The Russian writer Isaac Babel championed a ruthless economy in prose. “A short story,” he once remarked, “must have the precision of a military communique or a bank check.”
Dmitri Shostakovich, who was Babel’s near-contemporary, seems to have heeded this advice in his Eleventh Quartet. Notes are few. Textures are spare. The edifice feels unfinished, conditional, predicated on a future to which the composer could no longer fully subscribe. But the flip side of this radical control is that each gesture feels pregnant with meaning. The fifth movement, for instance, is innocently marked as a “Humoresque.” But the jokes are cutting, Kafkaesque.
Most professional ensembles can approximate this movement’s desired effect with skill. On Friday night in Jordan Hall, the Takacs Quartet did it with utter mastery. As second violinist Károly Schranz closed out the movement with an oscillating two note figure, the last laughs landed with a devastatingly dull thud, like earth on a coffin. This exactitude of sonic imagination is a quality the Takacs Quartet’s loyal audiences have come to expect from the group’s regular visits to town. That doesn’t make its impact any less remarkable.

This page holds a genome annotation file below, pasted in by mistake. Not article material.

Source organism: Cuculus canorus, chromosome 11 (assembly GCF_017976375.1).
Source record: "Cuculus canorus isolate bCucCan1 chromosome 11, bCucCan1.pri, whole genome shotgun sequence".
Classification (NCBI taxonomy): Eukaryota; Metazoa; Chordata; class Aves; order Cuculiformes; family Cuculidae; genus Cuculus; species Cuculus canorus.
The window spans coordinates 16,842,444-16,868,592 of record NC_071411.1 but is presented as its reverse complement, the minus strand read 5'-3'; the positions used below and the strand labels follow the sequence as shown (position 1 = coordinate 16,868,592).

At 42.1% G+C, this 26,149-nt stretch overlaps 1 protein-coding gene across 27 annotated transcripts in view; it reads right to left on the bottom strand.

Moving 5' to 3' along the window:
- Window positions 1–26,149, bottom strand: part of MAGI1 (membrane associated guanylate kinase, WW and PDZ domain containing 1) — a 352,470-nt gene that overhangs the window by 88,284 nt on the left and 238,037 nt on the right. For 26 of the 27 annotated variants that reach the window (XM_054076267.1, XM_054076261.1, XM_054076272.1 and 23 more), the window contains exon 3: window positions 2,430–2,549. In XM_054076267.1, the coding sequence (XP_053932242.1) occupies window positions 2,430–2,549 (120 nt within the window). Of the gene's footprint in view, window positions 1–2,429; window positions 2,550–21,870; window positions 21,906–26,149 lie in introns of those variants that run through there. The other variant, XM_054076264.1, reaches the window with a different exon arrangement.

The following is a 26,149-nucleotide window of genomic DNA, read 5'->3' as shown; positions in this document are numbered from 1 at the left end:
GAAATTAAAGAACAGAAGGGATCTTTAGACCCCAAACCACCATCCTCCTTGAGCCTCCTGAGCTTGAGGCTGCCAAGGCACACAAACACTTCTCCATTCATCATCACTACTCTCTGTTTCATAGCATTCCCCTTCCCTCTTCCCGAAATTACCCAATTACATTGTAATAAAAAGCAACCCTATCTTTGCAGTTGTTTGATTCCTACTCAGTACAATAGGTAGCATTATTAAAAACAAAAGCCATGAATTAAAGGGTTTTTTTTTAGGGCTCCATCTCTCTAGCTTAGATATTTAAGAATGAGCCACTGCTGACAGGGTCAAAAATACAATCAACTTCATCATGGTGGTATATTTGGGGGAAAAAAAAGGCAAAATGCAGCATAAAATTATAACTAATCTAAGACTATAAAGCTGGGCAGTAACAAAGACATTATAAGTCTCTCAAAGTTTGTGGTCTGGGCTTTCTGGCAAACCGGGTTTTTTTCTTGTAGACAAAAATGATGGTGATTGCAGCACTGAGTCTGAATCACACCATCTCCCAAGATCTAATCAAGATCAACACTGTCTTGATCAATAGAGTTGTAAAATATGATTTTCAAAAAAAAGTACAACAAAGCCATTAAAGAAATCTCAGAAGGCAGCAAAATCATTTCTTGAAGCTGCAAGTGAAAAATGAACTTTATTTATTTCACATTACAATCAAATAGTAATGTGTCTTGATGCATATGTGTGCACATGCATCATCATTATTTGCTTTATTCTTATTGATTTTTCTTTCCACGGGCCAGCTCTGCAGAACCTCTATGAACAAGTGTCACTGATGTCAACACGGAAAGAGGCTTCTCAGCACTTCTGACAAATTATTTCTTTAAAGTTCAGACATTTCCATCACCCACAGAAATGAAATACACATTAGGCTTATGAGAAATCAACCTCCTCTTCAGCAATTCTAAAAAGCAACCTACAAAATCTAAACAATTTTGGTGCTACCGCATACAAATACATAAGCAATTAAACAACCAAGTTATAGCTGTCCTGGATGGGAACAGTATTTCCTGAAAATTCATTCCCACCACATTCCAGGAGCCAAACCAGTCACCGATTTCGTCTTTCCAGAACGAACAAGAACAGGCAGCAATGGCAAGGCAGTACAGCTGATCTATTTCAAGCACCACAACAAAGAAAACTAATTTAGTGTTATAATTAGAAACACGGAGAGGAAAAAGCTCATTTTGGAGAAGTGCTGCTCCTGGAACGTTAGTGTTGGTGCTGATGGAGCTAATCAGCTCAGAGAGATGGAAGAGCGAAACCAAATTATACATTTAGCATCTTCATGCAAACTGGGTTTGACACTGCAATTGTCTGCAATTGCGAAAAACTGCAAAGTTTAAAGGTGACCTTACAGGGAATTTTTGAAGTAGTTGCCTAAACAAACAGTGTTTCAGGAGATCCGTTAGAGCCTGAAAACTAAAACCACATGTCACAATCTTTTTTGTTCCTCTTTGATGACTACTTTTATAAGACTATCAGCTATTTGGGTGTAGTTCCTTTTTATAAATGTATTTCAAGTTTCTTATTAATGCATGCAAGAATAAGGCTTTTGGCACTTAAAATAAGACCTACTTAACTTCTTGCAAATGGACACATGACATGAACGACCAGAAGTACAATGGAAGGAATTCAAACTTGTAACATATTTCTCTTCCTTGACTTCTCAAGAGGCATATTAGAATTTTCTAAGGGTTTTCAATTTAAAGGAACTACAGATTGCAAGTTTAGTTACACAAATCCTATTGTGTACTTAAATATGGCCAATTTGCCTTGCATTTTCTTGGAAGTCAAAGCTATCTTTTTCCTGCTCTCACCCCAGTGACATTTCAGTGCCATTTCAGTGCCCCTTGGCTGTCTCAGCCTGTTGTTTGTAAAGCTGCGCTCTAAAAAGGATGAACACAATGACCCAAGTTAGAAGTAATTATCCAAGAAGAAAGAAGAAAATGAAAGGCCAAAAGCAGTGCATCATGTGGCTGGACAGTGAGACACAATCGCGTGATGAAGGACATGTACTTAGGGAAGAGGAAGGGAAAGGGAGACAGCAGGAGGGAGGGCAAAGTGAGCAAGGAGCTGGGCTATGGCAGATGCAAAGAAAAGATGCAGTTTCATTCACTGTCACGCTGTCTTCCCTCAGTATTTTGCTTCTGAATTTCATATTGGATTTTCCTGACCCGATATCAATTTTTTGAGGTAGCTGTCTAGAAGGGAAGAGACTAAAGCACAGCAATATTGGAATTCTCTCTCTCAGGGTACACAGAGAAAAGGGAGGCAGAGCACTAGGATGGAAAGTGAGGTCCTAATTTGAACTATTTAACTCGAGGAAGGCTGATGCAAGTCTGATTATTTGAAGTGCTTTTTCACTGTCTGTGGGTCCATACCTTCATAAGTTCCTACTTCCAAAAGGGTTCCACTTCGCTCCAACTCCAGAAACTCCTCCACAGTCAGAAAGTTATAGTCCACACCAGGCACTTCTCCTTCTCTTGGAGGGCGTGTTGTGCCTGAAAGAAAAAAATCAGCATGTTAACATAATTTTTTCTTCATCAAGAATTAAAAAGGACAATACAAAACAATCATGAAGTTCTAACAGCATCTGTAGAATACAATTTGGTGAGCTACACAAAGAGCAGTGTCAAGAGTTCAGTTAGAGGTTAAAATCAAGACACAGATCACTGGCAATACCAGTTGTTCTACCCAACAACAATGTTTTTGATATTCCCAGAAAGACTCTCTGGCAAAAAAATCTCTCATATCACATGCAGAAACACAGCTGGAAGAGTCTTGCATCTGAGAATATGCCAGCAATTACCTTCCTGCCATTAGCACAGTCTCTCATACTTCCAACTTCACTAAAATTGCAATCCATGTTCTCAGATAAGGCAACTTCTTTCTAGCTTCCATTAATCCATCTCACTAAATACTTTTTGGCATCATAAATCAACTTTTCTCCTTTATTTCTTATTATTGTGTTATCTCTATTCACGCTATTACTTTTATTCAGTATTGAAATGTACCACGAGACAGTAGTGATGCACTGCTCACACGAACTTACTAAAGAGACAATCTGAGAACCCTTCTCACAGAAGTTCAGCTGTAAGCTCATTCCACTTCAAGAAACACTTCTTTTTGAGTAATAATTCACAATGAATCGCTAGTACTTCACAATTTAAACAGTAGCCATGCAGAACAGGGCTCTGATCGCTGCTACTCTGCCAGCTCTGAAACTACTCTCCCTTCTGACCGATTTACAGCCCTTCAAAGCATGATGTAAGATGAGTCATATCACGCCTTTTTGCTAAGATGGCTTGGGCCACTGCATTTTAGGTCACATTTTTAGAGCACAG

Of the three works presented in Friday night’s rewarding performance, Shostakovich’s Eleventh made the strongest impact on this listener. The playing in the night’s opening Mozart Quartet (K. 387) took a few minutes to reach the Takacs’ typical standard, but the evening’s closing account of Beethoven’s towering late Quartet Op. 131 galvanized the crowd with good reason. The group’s Decca recording of this piece brings out more of the sublime wildness at the heart of this music, but Friday’s performance had subtlety, insight, and a grandeur all its own.
The Takacs were founded over 40 years ago and, as similarly storied ensembles like the Guarneri and the Tokyo Quartets have disbanded in the last decade, these four players are still going strong. And unlike with certain other groups that manage to pass the four-decade mark, with these players, it’s about so much more than just showing up and presenting a plausible simulacrum of a Distinguished Quartet.
If there was a special note of gratitude in the crowd’s warm reception on Friday, I think it was not only for the performance the Takacs gave but for what it reflected: a deeply moving sense of dedication to exploring the mysteries of the extraordinary quartet literature and presenting their findings in such vibrant three-dimensional life. We are grateful not just for what they play but why they keep playing.
Presented by the Celebrity Series of Boston
At: Jordan Hall, Friday nightJeremy Eichler can be reached at email@example.com, or follow him on Twitter @Jeremy_Eichler.